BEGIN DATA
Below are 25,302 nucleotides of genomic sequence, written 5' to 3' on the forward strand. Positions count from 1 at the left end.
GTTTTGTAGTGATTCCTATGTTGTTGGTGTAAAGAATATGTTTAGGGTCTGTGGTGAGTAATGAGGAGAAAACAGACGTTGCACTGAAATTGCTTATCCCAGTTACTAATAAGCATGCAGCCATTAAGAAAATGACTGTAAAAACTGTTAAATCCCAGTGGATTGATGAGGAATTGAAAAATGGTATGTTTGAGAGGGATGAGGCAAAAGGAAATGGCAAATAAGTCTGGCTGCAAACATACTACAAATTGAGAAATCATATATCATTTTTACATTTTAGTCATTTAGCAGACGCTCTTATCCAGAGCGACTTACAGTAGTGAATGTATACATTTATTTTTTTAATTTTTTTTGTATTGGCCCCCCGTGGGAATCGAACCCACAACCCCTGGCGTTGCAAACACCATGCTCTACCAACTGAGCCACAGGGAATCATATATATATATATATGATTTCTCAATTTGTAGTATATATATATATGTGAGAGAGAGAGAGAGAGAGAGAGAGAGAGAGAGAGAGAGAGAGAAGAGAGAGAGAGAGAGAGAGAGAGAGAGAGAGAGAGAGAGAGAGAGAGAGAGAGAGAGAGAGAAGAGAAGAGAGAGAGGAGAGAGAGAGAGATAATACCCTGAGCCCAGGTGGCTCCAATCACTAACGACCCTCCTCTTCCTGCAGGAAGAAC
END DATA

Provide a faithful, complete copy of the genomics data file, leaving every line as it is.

Below are 25,302 nucleotides of genomic sequence, written 5' to 3' on the forward strand. Positions count from 1 at the left end.
GTTTTGTAGTGATTCCTATGTTGTTGGTGTAAAGAATATGTTTAGGGTCTGTGGTGAGTAATGAGGAGAAAACAGACGTTGCACTGAAATTGCTTATCCCAGTTACTAATAAGCATGCAGCCATTAAGAAAATGACTGTAAAAACTGTTAAATCCCAGTGGATTGATGAGGAATTGAAAAATGGTATGTTTGAGAGGGATGAGGCAAAAGGAAATGGCAAATAAGTCTGGCTGCAAACATACTACAAATTGAGAAATCATATATCATTTTTACATTTTAGTCATTTAGCAGACGCTCTTATCCAGAGCGACTTACAGTAGTGAATGTATACATTTATTTTTTTAATTTTTTTTGTATTGGCCCCCCGTGGGAATCGAACCCACAACCCCTGGCGTTGCAAACACCATGCTCTACCAACTGAGCCACAGGGAATCATATATATATATATATGATTTCTCAATTTGTAGTATATATATATATGTGAGAGAGAGAGAGAGAGAGAGAGAGAGAGAGAGAGAGAGAGAGAAGAGAGAGAGAGAGAGAGAGAGAGAGAGAGAGAGAGAGAGAGAGAGAGAGAGAGAGAGAGAGAAGAGAAGAGAGAGAGGAGAGAGAGAGAGATAATACCCTGAGCCCAGGTGGCTCCAATCACTAACGACCCTCCTCTTCCTGCAGGAAGAAC